"A most welcome addition for exploring the development of the Adirondacks as a tourist and recreation destination in the late 19th and early 20th centuries. Wooley captured the beauty and life of the region and inspired generations of visitors."—Jeffrey Horrell, author of Seneca Ray Stoddard: Transforming the Adirondack Wilderness in Text and Image
"A welcome addition to the growing field of histories of the Adirondacks and the North Country. I can think of no other book about a single photographer in these regions that has quite the same breadth and depth as this work. The many faceted account of Wooley, his work, and even his late career lecture tours, adds much to the larger history of American photography in its formative years. "—David Tatham, author of Winslow Homer in the Adirondacks
"An entire volume devoted to the photography of Jesse Wooley is cause for celebration, especially on Lake George. Wooley’s panoramic views of the lake rival Seneca Ray Stoddard’s most self-consciously artistic compositions, while his post cards of Silver Bay gatherings, hotel orchestras, steamboat arrivals and regattas constitute a priceless record of resort life in the first decades of the 20th century. Thanks to this publication, Wooley’s place in history is secure."—Lake George Mirror
"Captures the history of one of the important Adirondack photographers."—Syracuse.com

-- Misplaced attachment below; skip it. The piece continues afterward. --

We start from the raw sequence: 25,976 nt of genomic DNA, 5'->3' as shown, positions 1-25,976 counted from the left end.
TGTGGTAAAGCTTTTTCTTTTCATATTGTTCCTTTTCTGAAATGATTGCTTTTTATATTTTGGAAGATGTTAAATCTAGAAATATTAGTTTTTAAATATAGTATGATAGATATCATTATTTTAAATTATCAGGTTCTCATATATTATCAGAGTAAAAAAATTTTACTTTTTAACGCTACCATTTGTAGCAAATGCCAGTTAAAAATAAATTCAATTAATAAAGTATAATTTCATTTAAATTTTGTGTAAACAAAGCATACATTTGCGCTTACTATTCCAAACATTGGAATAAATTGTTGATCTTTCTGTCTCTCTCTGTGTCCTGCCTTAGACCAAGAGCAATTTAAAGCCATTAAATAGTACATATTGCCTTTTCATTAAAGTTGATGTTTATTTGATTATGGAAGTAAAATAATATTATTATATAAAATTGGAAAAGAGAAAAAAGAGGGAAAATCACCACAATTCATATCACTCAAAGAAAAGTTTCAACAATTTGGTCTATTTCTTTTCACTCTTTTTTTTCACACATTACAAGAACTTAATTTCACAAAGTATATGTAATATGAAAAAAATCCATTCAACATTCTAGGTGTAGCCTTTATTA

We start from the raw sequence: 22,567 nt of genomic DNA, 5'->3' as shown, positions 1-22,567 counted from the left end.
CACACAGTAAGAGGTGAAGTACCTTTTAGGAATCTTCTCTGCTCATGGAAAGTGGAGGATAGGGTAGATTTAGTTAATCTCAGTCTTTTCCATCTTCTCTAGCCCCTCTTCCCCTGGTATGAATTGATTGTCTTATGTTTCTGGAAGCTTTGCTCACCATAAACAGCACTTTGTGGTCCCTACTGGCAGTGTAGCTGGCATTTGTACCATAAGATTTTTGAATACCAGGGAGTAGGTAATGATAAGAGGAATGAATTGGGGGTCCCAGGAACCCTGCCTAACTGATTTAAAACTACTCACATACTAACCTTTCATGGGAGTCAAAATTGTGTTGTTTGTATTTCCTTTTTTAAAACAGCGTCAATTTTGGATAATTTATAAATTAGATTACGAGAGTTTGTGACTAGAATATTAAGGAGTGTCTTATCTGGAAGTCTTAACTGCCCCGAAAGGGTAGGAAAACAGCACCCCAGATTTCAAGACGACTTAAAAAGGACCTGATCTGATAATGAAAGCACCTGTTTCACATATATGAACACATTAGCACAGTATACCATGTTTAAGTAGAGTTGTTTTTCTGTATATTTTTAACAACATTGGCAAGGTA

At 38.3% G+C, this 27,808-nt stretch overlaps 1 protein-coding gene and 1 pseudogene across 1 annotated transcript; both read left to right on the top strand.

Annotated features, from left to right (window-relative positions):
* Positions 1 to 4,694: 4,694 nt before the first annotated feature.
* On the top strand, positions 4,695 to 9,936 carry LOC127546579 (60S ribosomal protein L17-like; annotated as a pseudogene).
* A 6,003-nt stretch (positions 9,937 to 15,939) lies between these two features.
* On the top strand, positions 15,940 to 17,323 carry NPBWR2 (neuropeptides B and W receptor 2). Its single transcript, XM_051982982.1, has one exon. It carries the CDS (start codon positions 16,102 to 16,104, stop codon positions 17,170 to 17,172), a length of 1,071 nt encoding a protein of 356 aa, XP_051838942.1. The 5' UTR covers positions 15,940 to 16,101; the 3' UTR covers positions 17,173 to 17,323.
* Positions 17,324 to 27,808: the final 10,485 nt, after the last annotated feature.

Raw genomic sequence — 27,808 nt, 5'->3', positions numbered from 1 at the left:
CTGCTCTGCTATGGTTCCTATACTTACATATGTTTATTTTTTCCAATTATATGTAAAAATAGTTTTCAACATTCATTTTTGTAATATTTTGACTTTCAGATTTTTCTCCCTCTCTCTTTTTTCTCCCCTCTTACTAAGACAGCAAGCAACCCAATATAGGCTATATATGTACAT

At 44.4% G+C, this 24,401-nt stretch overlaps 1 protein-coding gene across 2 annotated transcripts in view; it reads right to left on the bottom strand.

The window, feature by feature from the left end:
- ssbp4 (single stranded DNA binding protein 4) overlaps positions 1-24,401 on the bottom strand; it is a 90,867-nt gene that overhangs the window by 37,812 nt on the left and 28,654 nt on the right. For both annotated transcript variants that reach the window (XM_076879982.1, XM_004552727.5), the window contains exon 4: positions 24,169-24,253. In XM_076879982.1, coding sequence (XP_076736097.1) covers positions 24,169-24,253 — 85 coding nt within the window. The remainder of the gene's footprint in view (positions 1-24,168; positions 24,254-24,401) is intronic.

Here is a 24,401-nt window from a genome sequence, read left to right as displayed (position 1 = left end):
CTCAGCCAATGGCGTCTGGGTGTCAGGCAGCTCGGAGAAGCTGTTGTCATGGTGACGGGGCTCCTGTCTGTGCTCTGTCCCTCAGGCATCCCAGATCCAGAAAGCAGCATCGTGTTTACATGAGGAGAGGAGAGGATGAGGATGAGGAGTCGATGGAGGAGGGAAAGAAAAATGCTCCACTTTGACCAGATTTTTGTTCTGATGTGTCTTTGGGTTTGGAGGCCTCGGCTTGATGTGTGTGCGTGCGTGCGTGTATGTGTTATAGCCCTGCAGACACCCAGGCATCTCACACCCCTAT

"This book will satisfy those devoted to the Adirondack region, as well as anyone with an interest in the history of photography."—Adirondack Daily Enterprise
In 1880, Jesse Sumner Wooley, an energetic and entrepreneurial thirteen-year-old farm boy from Saratoga County, took a job as an errand boy for a pair of town photographers. This summer job led to a career that would define Wooley’s life. From that early start, Wooley went on to become a prominent businessman and inventive photographer in Upstate New York.
This volume tells the fascinating story of Wooley’s rise from his impoverished rural roots to a position of success and prosperity as an artist who illuminated twentieth-century bourgeois American culture through his photography. Including more than one hundred color and duotone photographs from his corpus, including a gallery of images from Matt Finley’s private collection, the book reveals the range of Wooley’s work: Adirondack panoramas, architectural studies, travel shows depicting the American west and Europe, and documentary photographs of contemporary events. Wooley’s career is situated within the context of late nineteenth- and early twentieth-century town photography, a field dominated by male commercial photographers who captured the day-to-day events of rural and town life. Like many of these professional photographers, Wooley embraced innovations in cameras, producing photo postcards and panoramic photography to satisfy the growing demand for images as souvenirs.
J. S. Wooley showcases the beauty of the Adirondack region as Wooley experienced it, the vital importance of town photographers, and the emergence of photography as a powerful medium to expose the American landscape.
Richard Timberlake is owner and operator of Timberlake Photos in Saratoga Springs, NY.
Philip Terrie is professor emeritus of American culture studies and environmental studies at Bowling Green State University. He is the author of Contested Terrain: A New History of Nature and People in the Adirondacks.
11 x 9, 176 pages, 14 color, 94 duotone, 24 black and white illustrations